You’ve worked hard to achieve a beautiful, lush lawn using natural methods, but some weeds have managed to work their way into your masterpiece. No worries! Many of the plants we refer to as weeds actually make great dinner fare. Your lawn could provide you and your family with some interesting and tasty dishes as a result of your weed-pulling efforts.
Here are 7 edible weeds that often creep into lawns, and how you can enjoy them at the dinner table and even as a remedy for minor health complaints.
Chickweed. This weed has delicate white flowers and edible leaves that sport a delicate flavor that is similar to spinach. Add raw chickweed leaves to salads and sandwiches or enjoy them cooked in soups, stews, and stir-fry. Chickweed (Stellaria media) also has significant amounts of vitamins A, C, and D as well as calcium, iron, phosphorus, potassium, and zinc.
As an herb, chickweed can help with a number of health conditions in both people and cats. For example, chickweed leaves can be crushed and applied to bruises to help reduce inflammation. Infused chickweed oil can be added to bathwater to relieve symptoms of eczema or applied to insect bites to reduce itchiness. A decoction of chickweed (3 heaping tablespoons of leaves in 32 oz boiling water) can be taken every three hours to treat constipation. If your cat suffers with fur balls, a teaspoon of chickweed decoction can be added to pet food to help eliminate the fur balls and facilitate digestion.
Curly (yellow) dock. The leaves, stems, and mature seeds of curly or yellow dock (Rumex crispus) can be enjoyed raw or cooked. Raw leaves are best when they are young, and you may want to cook the more mature ones and add them to soups and stews. Peel the stems and eat them raw or cooked, while the mature seeds can be eaten raw, roasted and ground to make a coffee substitute, or boiled.
Because dock leaves are high in oxalic acid (which can result in the formation of kidney stones in some folks), it is best to enjoy them in small amounts and change the water several times during cooking.
Dandelions. The greens of these golden-headed weeds are sold at farmers’ markets and grocery stores, just one indication they don’t deserve the weed title. Pick dandelion leaves before the flowers are fully mature if you want to avoid their slightly bitter flavor, although some people enjoy that taste. Don’t forget the flowers, which can be battered and fried. In the nutrition category, dandelions (Taraxacum) are an excellent source of beta-carotene (more than in carrots) as well as vitamins A, C, B6, and K as well as the minerals calcium, magnesium, manganese, copper, and potassium.
Lamb’s quarters. Also known as wild spinach, goosefoot, and pigweed, this lawn pest is rich in calcium, protein, and vitamins A, C, and K. Lamb’s quarters have seeds that contain a higher level of protein (16%) than wheat (14%). You can enjoy lamb’s quarters (Chenopodium album) raw or cooked, and the leaves are especially delicious when sautéed lightly in olive oil until just wilted and seasoned with garlic, salt, and lemon juice.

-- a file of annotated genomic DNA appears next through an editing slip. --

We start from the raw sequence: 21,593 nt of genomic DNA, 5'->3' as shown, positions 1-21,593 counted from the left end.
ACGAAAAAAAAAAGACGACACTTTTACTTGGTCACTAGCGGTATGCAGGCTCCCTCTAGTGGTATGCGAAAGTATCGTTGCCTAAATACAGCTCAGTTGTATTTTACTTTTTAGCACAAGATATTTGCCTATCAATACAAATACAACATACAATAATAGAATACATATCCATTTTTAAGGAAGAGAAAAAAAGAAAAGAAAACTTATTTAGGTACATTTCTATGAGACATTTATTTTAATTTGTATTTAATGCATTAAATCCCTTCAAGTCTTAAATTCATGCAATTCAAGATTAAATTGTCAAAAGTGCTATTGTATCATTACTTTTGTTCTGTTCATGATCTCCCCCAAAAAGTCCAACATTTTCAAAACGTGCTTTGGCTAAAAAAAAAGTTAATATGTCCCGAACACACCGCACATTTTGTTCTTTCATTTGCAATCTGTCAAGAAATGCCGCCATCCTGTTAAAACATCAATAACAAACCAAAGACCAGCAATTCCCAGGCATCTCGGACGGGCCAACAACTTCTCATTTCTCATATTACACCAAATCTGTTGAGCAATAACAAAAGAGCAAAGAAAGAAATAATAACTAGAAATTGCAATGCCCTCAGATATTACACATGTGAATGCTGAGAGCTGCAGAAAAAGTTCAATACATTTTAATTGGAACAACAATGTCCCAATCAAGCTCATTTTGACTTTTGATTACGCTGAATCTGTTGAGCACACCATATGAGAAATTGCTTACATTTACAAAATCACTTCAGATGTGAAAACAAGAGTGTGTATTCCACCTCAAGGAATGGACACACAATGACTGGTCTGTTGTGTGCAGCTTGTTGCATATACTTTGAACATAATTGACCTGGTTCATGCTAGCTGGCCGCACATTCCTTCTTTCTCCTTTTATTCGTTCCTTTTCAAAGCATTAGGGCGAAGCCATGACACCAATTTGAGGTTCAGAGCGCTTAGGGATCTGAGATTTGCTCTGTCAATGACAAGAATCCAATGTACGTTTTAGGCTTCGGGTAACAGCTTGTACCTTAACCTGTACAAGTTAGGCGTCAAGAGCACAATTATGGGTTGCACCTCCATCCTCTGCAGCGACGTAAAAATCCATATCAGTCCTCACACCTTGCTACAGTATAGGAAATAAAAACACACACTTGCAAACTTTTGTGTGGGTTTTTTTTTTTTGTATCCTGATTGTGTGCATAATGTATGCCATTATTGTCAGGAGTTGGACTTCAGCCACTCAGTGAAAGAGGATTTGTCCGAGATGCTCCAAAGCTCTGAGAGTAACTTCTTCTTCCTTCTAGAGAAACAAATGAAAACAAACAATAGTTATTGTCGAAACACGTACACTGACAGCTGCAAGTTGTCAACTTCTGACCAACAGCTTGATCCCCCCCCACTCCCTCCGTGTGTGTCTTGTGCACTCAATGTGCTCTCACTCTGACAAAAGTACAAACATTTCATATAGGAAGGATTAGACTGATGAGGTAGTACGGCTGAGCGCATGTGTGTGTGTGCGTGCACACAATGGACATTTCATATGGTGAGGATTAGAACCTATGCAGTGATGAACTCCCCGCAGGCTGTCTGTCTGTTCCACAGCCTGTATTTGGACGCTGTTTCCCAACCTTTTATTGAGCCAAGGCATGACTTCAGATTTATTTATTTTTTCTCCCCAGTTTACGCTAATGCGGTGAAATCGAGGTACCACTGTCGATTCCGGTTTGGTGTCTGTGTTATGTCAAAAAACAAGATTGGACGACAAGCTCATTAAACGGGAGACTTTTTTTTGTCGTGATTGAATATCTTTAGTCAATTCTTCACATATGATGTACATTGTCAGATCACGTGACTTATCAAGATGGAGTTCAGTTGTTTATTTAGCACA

Mallow. Mallow (Malva neglecta), also known as cheeseweed because of the shape of its seed pods, is a rich source of nutrients and a great substitute for spinach. The leaves can be eaten raw or cooked, and the younger ones tend to be tastier and more tender. Mallow leaves provide vitamins A and C as well as calcium, iron, magnesium, potassium, and selenium.
Don’t stop with the leaves, however, as all parts of mallow are edible. The seed pots can be used as capers and the flowers are delicious when added to salads. Dried leaves can be used as a tea, and the roots release a thick liquid when boiled. This liquid can be beaten and used as a substitute for egg whites in recipes.
Plantain. Don’t confuse this lawn weed with the tropical fruit that has the same name. Pick young plantain (Plantago major) leaves and eat them raw, boiled, sautéed, or steamed. Mature leaves tend to be tough, but a little extra cooking can remedy that problem. Plantain seeds, which are a rich source of fiber, grow on a flower spike and can be ground into flour or cooked as is like a grain.
The Native Americans used plantain leaves to relieve itching associated with poison ivy and to treat sores and bruises. Today cooled plantain tea is frequently used to help heal and prevent mouth sores. Plantain tinctures, infusions, or teas may help lower cholesterol, manage diabetes, sooth kidney infections, and aid indigestion and ulcers.
Purslane. This succulent weed has a reputation for being extremely difficult to eliminate, so why fight it? Purslane (Portulaca oleracea) leaves and stems are edible, have a slightly peppery flavor, and are a powerhouse of vitamin A and C. They also reportedly contain more omega-3 fatty acids than all other leafy green veggies.
The leaves are slightly crispy and can be enjoyed raw or cooked. Add purslane to stir-fry, salads, stews, sandwiches, soups, and even smoothies. You can substitute purslane leaves for recipes that call for spinach since these greens are relatives and have a similar taste.
Ditzel P. Edible weeds you can forage from your yard. Mother Earth News
Edible Wild Food.com. Mallow
Markham D. Please eat the dandelions: 9 edible garden weeds. Treehugger.com
Mercola.com. What are dandelion greens good for?
Rodale Organic. 8 backyard weeds you can actually eat.
Wellness Mama. Plantain: a healing herb in your backyard.